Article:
Apollo Global Management CEO Leon Black paid child sex predator Jeffrey Epstein $158 million for financial advice from 2012 through 2017, despite knowing Epstein pleaded guilty to paying an underage girl for sexual services in 2008, a probe by a law firm retained by Apollo has found.
Those newly disclosed payments are a whopping three times more than the minimum of $50 million in payments Black was reported in October to have made to Epstein during that time frame.
But Apollo also said that the investigation by the law firm Dechert found no wrongdoing by Black or by the investment company.
However, Black said he will retire as CEO by the end of July. Black said he will remain as chairman of the firm he co-founded with Marc Rowan, who will become CEO.
Black said that he had decided that “one way I can begin to address the grievous error” of having a professional relationship with Epstein was to pledge $200 million towards gender-equality initiatives, and supporting survivors of domestic violence, sexual assault and human trafficking.
Epstein killed himself in a federal jail in August 2019 after being arrested the prior month on child sex trafficking charges.
Prosecutors have said he sexually abused dozens of underage girls from 2002 through 2005 at his luxurious residences in New York City and Palm Beach, Florida.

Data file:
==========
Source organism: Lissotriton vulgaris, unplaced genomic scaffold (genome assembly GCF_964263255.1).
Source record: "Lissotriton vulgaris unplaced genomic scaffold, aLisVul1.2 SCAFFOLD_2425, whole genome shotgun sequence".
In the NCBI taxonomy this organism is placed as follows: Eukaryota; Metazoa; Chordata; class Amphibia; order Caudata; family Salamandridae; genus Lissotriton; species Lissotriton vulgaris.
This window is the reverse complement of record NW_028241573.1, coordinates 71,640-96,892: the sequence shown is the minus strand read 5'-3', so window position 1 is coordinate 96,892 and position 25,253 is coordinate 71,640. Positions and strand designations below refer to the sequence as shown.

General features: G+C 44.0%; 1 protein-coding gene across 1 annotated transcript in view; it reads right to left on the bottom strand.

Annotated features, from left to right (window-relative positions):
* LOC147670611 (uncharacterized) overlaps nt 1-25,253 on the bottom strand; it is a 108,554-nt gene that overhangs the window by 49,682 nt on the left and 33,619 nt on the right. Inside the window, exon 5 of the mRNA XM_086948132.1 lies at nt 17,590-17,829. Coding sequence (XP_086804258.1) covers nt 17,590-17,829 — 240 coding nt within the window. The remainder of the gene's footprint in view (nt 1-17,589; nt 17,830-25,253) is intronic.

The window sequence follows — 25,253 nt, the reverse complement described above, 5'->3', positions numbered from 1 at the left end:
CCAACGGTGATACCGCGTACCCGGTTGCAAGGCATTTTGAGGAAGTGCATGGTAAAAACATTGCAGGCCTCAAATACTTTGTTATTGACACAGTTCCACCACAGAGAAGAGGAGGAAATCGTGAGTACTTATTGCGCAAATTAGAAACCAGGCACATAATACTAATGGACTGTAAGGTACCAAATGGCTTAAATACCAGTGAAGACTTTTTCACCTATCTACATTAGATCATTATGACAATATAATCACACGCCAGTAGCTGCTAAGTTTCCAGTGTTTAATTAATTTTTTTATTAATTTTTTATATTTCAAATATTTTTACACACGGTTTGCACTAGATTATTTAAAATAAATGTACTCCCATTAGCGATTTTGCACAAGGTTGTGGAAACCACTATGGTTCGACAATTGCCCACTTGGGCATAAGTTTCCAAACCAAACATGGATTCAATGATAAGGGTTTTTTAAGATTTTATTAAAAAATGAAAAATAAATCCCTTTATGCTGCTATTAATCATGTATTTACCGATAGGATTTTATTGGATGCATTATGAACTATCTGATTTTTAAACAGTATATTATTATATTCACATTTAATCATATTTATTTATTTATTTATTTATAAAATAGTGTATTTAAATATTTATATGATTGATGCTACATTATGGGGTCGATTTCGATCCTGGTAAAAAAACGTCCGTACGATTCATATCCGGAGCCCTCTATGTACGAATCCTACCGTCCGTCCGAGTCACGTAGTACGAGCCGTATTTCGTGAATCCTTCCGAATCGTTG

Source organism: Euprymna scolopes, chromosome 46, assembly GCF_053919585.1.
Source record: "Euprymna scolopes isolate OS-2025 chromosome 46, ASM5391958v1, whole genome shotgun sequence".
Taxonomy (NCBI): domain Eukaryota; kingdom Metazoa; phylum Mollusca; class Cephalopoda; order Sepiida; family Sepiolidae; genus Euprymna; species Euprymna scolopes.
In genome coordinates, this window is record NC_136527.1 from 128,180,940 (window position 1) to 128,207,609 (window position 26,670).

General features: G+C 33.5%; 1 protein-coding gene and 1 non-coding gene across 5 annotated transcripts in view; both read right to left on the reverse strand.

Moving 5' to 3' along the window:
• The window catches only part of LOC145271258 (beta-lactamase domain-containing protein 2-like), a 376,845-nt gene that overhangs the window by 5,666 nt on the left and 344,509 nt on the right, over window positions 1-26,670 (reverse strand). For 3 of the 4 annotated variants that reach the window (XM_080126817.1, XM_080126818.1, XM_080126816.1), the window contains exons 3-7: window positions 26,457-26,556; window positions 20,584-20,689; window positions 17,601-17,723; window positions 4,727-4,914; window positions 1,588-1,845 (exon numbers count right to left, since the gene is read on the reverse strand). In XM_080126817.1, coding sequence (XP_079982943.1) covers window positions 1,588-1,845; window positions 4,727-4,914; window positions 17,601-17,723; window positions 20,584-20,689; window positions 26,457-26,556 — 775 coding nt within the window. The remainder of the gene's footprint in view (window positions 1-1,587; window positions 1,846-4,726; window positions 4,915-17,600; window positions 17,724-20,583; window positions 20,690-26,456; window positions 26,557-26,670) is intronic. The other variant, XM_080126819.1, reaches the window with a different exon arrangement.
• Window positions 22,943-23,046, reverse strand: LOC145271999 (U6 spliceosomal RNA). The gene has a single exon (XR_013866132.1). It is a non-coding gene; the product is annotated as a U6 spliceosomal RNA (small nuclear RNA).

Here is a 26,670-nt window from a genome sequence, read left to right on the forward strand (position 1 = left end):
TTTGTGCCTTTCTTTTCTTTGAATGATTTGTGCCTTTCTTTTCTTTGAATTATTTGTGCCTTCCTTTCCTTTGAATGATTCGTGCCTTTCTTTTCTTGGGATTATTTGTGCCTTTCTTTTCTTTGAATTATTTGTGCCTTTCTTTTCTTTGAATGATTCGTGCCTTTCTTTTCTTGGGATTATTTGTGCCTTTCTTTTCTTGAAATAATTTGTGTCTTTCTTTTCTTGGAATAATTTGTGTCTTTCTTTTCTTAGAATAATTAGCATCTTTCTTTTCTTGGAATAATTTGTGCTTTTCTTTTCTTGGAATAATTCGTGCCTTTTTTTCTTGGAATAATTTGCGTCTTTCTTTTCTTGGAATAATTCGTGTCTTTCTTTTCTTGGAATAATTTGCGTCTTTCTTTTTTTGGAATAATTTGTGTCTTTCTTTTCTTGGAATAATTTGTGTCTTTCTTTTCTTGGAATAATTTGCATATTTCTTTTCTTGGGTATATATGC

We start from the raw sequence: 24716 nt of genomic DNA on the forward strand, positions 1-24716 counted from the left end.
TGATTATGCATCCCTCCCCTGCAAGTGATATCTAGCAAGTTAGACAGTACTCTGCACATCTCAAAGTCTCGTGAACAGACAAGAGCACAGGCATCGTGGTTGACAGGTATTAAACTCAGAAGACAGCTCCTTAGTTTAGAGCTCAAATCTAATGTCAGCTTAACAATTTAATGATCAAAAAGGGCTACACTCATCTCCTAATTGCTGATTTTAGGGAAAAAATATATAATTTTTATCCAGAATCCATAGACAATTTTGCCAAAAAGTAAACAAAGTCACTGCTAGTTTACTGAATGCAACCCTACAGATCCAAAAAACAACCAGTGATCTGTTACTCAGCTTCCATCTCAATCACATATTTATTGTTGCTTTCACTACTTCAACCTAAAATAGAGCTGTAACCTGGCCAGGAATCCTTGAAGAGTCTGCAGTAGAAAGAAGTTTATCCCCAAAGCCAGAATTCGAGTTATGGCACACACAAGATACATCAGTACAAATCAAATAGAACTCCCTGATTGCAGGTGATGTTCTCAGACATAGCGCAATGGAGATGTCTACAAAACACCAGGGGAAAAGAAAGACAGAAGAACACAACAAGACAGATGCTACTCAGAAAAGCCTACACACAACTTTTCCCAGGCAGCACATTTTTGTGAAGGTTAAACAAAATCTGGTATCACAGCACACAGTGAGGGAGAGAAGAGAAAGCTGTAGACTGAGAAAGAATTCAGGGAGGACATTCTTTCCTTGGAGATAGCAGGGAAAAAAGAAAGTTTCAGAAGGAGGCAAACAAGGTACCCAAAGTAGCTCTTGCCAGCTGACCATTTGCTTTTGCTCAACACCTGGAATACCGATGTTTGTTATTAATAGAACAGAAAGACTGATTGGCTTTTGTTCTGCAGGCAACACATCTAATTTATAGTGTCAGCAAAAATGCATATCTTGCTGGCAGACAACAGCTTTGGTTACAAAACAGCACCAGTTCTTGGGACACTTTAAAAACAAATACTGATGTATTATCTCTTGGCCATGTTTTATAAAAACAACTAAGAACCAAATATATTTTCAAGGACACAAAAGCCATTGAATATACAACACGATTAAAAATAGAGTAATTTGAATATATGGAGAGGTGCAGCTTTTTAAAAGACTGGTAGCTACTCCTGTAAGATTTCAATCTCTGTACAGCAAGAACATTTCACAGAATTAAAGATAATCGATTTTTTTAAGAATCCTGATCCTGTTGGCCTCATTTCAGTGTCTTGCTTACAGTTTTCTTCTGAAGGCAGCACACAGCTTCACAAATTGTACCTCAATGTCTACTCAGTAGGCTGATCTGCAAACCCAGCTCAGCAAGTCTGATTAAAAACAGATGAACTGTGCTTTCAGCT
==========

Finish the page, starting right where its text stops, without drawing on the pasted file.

Apollo previously has said that Black cut ties with Epstein, a former friend of Presidents Donald Trump and Bill Clinton, by 2018 over a “fee dispute.”
Dechert’s report says that Black made two loans to Epstein between 2013 and 2017 totaling $30.5 million, in connection with an art transaction by Epstien. When Black demanded repayment of the loans in early 2018, Epstein repaid just $10 million, but failed to pay any more before his death, “despite Black’s repeated demands for repayment in full,” the report said.
Apollo in a news release on Monday said that Dechert’s investigation found that Apollo had never retained Epstein for any services, and that he never invested any funds managed by the company.
The company said that Dechert also confirmed that while Epstein had “regularly advised” Black on trust and estate planning, tax issues and other operations of his family office, all fees paid to Epstein by Black or his family office were for “bona fide” services.
And “the amounts were intended to be proportional to the value” of Epstein’s work, the probe found, according to Apollo.
“Epstein’s advice was vetted by respected professional advisors; and Dechert found no evidence that Mr. Black was involved in any way with Mr. Epstein’s criminal activities at any time,” Apollo said in a news release.